WASHINGTON — Remember MacGyver, the guy with the sweet mullet who could get out of any jam with a paperclip, chewing gum and a rubber band? Who could make a jetpack out of soda cans and disarm a nuclear bomb with a Swiss army knife?
A group of Hollywood producers and engineers are hoping you remember him and that his character archetype can kick-start a new generation of women interested in engineering.
“MacGyver,” the hit ABC program from the late 1980s and early 1990s featuring a secret agent whose greatest tool was his own ingenuity, inspired boys across the country to become scientists and engineers.
This group hopes a show featuring a MacGyver-type lead female character could inspire girls to pursue similar career paths. They’ve started a contest, “The Next MacGyver,” to crowdsource ideas for a character or show that fits the bill.
“We’re not interested in blaming popular culture [for the lack of women in engineering schools],” said Adam Smith, Director of Communications for the University of Southern California’s Viterbi School of Engineering. “We’re interested in enlisting popular culture.”
The project and contest kicked off Thursday with an event at the National Academy of Sciences that featured a panel including producers Anthony Zuiker, creator of the “CSI” series, Lori McCreary, CEO of Revelations Entertainment, and Lee Zlotoff, who created the “MacGyver” series.
Nineteen percent of students pursuing engineering bachelor degrees in 2014 were women, down from 20 percent in 2004 according to the National Student Clearinghouse. Women make up only about 24 percent of the engineering workforce, according to data being released next week by Change the Equation, a nonprofit advocating for more science and technology education for children.
“The benefits are real and tangible in recruiting women to the engineering profession,” said Dr. Ruth David of the National Academy of Engineering. “I’m lucky, engineering found me. But we can’t rely on chance.”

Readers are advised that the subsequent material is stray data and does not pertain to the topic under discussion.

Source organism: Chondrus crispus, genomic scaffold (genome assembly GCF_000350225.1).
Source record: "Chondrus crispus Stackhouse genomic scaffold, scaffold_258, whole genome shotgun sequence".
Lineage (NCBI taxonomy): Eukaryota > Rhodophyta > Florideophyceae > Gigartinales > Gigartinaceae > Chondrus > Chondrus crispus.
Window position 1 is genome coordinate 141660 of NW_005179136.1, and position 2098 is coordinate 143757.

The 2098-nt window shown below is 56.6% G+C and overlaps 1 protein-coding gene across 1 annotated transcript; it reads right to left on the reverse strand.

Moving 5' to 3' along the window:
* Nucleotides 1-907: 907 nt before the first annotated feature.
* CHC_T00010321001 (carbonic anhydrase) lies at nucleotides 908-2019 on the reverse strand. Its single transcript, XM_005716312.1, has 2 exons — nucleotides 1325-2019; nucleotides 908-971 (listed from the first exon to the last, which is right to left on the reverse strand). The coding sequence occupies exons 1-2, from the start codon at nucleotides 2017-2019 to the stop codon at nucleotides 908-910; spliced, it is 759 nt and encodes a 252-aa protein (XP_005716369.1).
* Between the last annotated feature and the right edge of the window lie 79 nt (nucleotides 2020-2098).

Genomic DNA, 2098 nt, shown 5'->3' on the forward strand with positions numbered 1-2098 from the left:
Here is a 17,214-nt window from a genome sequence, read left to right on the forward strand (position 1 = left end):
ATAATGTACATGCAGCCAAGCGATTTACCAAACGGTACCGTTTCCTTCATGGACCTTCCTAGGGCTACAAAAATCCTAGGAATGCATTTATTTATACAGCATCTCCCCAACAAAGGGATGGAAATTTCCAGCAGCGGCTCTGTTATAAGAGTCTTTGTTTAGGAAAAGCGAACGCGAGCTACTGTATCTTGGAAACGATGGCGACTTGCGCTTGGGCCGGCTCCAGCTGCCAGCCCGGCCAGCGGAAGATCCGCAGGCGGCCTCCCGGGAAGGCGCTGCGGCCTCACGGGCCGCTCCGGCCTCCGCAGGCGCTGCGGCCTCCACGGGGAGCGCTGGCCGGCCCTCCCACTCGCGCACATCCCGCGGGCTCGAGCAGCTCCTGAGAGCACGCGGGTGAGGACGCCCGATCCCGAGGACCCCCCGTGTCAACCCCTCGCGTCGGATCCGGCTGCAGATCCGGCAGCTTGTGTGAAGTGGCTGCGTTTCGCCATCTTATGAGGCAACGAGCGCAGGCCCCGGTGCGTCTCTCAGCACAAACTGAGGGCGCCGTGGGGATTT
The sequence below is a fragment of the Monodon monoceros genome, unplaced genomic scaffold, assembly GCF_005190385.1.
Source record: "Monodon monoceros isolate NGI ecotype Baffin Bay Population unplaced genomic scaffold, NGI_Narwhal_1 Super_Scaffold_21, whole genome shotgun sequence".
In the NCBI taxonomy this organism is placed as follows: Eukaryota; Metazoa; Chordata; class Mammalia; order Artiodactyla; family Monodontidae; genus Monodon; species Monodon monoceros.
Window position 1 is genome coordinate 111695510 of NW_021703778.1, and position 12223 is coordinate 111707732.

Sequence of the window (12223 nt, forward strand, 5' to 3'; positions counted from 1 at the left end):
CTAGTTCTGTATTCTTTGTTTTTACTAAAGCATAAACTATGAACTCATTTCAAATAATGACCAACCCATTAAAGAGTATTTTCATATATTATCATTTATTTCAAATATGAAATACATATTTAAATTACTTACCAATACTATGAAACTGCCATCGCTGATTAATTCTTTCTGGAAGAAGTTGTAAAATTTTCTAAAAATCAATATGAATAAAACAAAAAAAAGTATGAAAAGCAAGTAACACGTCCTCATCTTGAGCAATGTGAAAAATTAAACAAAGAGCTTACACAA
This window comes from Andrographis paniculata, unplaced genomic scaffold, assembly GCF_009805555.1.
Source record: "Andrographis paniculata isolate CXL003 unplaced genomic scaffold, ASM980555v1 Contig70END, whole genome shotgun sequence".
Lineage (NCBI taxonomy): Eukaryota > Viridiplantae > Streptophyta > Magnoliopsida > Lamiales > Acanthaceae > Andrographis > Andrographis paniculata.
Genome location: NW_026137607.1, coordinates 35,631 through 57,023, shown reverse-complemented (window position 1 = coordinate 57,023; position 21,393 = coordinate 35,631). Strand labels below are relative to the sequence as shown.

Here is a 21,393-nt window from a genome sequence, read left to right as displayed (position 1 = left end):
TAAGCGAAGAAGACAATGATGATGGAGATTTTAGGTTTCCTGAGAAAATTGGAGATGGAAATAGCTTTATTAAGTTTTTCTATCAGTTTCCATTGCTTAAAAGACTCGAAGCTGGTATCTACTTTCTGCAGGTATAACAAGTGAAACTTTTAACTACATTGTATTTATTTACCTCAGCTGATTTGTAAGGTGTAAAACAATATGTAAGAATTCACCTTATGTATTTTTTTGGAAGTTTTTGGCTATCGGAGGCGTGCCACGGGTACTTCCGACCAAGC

The producers will be looking for an interesting female character who uses her brain and ingenuity to solve problems. She doesn’t have to be an engineer, but she should solve problems in a way that would inspire young girls to want to take on that type of hands-on science-based problem solving.
“Storytelling is really similar to developing program applications,” said McCreary, who started out as a computer scientist before she became a producer. “You come up with an idea and then you have to figure out who wants to see the idea. Or in software, who’s going to use it? Why are they going to use it? And then you basically build your team and build infrastructure to see that through.”
The competition runs through April 17 and five ideas will be selected to be developed into pilot scripts by the end of the year. Zuiker and McCreary, joined by Roberto Orci, writer and producer of “Star Trek”, “Scorpion” and “Hawaii 5-0,” and Clayton Krueger, senior vice president of television at Scott Free Productions, will serve as mentors to the contestants whose ideas are selected as finalists.
Zuiker knows first-hand the effect that television can have on inspiring people to pursue new careers. Since his “CSI” programs debuted in 2000, thousands of students have enrolled in forensic science programs at universities. He hopes shows with female leads can have the same effect.
“I develop nothing from this point forward without a female lead,” he said.